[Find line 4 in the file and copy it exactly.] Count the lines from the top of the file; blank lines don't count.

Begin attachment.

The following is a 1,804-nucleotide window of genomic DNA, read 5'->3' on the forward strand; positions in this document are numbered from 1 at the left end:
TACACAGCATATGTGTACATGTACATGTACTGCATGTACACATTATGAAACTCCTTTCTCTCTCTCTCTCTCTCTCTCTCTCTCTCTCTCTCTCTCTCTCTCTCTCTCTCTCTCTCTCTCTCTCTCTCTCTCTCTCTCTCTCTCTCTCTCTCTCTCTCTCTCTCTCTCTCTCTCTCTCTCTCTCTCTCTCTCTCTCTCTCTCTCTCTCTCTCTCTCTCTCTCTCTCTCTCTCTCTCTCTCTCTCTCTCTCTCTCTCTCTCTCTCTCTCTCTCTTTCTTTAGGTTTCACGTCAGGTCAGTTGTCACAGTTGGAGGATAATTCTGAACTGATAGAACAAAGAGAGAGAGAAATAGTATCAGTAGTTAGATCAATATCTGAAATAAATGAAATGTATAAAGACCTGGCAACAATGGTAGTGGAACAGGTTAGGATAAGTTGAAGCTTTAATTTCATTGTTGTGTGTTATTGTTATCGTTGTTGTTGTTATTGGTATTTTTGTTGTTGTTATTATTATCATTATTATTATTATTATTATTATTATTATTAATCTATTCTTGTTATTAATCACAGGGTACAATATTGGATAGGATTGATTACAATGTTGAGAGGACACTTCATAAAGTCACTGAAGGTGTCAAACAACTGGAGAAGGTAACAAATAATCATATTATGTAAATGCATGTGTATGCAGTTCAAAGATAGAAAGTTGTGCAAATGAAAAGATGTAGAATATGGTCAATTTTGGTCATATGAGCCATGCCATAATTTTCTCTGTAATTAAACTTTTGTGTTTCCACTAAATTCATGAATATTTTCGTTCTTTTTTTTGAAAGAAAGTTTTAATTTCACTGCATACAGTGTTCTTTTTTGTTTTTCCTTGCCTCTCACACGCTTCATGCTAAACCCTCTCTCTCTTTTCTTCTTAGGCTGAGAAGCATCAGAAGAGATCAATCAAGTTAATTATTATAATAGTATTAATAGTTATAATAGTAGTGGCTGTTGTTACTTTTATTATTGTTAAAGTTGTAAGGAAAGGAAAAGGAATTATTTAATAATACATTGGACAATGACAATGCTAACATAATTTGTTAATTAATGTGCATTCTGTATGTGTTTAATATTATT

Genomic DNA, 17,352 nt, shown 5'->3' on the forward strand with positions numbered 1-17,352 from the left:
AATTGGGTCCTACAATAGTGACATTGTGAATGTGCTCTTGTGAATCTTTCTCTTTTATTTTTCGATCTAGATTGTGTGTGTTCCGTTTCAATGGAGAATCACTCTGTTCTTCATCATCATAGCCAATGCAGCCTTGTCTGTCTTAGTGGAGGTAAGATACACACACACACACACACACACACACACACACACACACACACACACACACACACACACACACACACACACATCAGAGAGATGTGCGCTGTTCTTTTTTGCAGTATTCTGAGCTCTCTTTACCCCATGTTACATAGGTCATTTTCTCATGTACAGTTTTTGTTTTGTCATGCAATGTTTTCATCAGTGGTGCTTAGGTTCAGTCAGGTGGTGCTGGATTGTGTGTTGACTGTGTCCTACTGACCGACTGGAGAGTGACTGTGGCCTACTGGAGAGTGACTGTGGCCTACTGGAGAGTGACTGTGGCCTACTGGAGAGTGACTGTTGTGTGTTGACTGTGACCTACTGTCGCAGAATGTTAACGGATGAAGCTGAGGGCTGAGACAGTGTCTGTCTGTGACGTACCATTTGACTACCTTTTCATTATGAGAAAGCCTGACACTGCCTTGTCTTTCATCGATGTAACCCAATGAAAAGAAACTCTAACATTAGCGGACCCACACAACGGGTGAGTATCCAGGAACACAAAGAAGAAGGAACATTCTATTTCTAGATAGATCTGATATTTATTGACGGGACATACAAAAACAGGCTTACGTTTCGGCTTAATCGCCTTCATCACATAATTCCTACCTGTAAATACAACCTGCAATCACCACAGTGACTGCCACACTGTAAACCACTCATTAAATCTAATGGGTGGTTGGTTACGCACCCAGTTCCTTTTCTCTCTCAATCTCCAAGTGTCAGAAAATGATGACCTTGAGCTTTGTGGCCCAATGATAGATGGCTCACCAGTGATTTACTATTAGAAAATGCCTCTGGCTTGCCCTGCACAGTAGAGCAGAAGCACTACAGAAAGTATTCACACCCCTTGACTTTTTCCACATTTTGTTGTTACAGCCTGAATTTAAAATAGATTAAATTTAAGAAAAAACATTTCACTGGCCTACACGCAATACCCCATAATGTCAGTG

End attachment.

AATTGGGTCCTACAATAGTGACATTGTGAATGTGCTCTTGTGAATCTTTCTCTTTTATTTTTCGATCTAGATTGTGTGTGTTCCGTTTCAATGGAGAATCACTCTGTTCTTCATCATCATAGCCAATGCAGCCTTGTCTGTCTTAGTGGAGGTAAGATACACACACACACACACACACACACACACACACACACACACACACACACACACACACACACACACACACACATCAGAGAGATGTGCGCTGTTCTTTTTTGCAGTATTCTGAGCTCTCTTTACCCCATGTTACATAGGTCATTTTCTCATGTACAGTTTTTGTTTTGTCATGCAATGTTTTCATCAGTGGTGCTTAGGTTCAGTCAGGTGGTGCTGGATTGTGTGTTGACTGTGTCCTACTGACCGACTGGAGAGTGACTGTGGCCTACTGGAGAGTGACTGTGGCCTACTGGAGAGTGACTGTGGCCTACTGGAGAGTGACTGTTGTGTGTTGACTGTGACCTACTGTCGCAGAATGTTAACGGATGAAGCTGAGGGCTGAGACAGTGTCTGTCTGTGACGTACCATTTGACTACCTTTTCATTATGAGAAAGCCTGACACTGCCTTGTCTTTCATCGATGTAACCCAATGAAAAGAAACTCTAACATTAGCGGACCCACACAACGGGTGAGTATCCAGGAACACAAAGAAGAAGGAACATTCTATTTCTAGATAGATCTGATATTTATTGACGGGACATACAAAAACAGGCTTACGTTTCGGCTTAATCGCCTTCATCACATAATTCCTACCTGTAAATACAACCTGCAATCACCACAGTGACTGCCACACTGTAAACCACTCATTAAATCTAATGGGTGGTTGGTTACGCACCCAGTTCCTTTTCTCTCTCAATCTCCAAGTGTCAGAAAATGATGACCTTGAGCTTTGTGGCCCAATGATAGATGGCTCACCAGTGATTTACTATTAGAAAATGCCTCTGGCTTGCCCTGCACAGTAGAGCAGAAGCACTACAGAAAGTATTCACACCCCTTGACTTTTTCCACATTTTGTTGTTACAGCCTGAATTTAAAATAGATTAAATTTAAGAAAAAACATTTCACTGGCCTACACGCAATACCCCATAATGTCAGTG